Her last bill amended the criminal code to create a new offence for child trafficking with a five-year mandatory penalty. It was supported by every party except the Bloc Québécois and received royal assent a year ago.

It's relatively rare for a private members' bill to amend the criminal code: Smith's office believes it's happened only about 15 times in Canadian legislative history.

Like her colleague Cleary, NDP MP Olivia Chow, who's fifth in the order of precedence, knows what she's going to do with her bill and plans to spend her summer securing votes.

Chow will introduce a bill in September calling for a national public transit strategy, a cause for which she's long been an advocate, going back to her days as a municipal politician in Toronto.

She's got a petition in circulation to ramp up pressure for its passage. And she's already got the endorsement of the Canadian Federation of Municipalities and the Canadian Urban Transit Association.

Chow says her bill borrows heavily from a recent report by Canada's big city mayors, and would garner support from city halls across the country.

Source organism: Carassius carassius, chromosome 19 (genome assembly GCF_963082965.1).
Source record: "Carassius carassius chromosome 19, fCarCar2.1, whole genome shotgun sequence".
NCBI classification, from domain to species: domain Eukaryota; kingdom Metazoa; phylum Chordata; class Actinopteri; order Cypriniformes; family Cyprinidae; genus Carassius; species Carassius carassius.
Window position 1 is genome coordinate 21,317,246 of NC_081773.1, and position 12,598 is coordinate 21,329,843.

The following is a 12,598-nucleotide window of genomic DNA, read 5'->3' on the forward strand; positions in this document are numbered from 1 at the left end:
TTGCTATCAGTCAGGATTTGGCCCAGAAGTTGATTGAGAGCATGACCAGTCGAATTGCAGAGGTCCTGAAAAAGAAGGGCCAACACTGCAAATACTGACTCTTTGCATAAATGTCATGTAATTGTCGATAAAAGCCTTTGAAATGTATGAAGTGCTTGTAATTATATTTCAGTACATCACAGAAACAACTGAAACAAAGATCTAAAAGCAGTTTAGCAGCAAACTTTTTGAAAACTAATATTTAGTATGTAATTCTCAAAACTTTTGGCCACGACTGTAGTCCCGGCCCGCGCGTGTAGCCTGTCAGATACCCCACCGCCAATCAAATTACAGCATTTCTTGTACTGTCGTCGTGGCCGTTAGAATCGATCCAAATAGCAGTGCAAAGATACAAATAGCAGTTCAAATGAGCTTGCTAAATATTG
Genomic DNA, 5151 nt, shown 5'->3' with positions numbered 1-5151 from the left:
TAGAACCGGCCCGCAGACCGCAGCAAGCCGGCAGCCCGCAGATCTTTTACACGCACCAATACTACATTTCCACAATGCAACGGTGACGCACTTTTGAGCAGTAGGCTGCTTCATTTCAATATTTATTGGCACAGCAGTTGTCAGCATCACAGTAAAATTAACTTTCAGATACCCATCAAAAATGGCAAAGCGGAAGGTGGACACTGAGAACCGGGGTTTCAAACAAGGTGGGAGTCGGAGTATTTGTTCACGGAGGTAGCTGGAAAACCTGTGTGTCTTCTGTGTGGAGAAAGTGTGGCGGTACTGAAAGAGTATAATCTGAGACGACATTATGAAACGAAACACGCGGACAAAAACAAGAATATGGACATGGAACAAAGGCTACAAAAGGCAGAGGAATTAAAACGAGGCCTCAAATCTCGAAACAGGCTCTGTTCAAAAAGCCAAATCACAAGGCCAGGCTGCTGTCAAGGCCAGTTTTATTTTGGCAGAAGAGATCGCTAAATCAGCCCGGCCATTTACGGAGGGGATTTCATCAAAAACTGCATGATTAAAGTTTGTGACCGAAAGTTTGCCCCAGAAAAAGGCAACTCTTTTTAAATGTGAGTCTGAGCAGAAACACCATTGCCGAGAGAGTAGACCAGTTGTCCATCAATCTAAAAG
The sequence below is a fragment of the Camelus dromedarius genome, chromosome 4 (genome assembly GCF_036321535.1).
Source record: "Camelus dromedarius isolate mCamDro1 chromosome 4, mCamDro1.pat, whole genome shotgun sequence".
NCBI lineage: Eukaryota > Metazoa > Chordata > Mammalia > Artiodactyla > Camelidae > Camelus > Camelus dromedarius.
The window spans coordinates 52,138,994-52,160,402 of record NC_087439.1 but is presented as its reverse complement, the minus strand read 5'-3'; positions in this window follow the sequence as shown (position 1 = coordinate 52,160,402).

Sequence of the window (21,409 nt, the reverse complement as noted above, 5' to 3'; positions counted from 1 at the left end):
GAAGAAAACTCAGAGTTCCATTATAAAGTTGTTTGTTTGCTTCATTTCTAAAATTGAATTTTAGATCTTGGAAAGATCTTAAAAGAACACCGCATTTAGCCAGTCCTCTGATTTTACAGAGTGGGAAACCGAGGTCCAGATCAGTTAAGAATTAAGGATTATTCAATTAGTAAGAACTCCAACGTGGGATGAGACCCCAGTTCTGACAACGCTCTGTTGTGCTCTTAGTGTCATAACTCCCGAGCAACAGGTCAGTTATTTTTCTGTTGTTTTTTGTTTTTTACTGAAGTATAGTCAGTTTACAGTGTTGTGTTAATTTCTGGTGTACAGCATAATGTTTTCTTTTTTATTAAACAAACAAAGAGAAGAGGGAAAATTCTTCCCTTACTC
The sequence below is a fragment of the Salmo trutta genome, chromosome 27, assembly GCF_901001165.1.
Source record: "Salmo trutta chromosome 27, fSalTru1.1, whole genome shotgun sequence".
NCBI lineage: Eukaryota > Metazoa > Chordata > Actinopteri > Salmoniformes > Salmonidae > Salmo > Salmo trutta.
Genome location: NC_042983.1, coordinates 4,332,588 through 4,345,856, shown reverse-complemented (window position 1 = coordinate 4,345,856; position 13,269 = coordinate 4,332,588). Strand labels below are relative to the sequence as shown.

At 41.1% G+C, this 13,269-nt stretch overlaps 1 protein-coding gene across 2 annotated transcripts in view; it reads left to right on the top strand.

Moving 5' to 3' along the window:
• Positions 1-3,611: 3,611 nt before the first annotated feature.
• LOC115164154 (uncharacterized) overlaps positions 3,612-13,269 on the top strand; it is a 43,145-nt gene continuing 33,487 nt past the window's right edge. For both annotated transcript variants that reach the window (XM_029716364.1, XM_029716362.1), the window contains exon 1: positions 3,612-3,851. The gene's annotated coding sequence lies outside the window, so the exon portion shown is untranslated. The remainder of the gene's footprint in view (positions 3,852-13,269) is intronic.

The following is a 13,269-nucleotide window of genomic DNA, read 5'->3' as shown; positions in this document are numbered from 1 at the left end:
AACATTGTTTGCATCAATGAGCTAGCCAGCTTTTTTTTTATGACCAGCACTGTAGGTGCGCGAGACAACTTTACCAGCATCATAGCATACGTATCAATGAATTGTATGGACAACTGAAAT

Some Conservatives are already on board. Former transport minister Lawrence Cannon started an initiative but then "didn't get it done," Chow notes.

MP Mike Chong called for a national public transit act in a 2010 speech. And Chow believes he's not the only sitting Conservative who could rally to her side.

She estimates she needs about 15 more government votes, plus those of all her fellow Opposition MPs, to pass her bill.

She's hoping to meet with Denis Lebel, the new transport minister, in the fall to close the deal.

Will she succeed?

"We shall see," she says optimistically. A long, hot summer of lobbying lies ahead.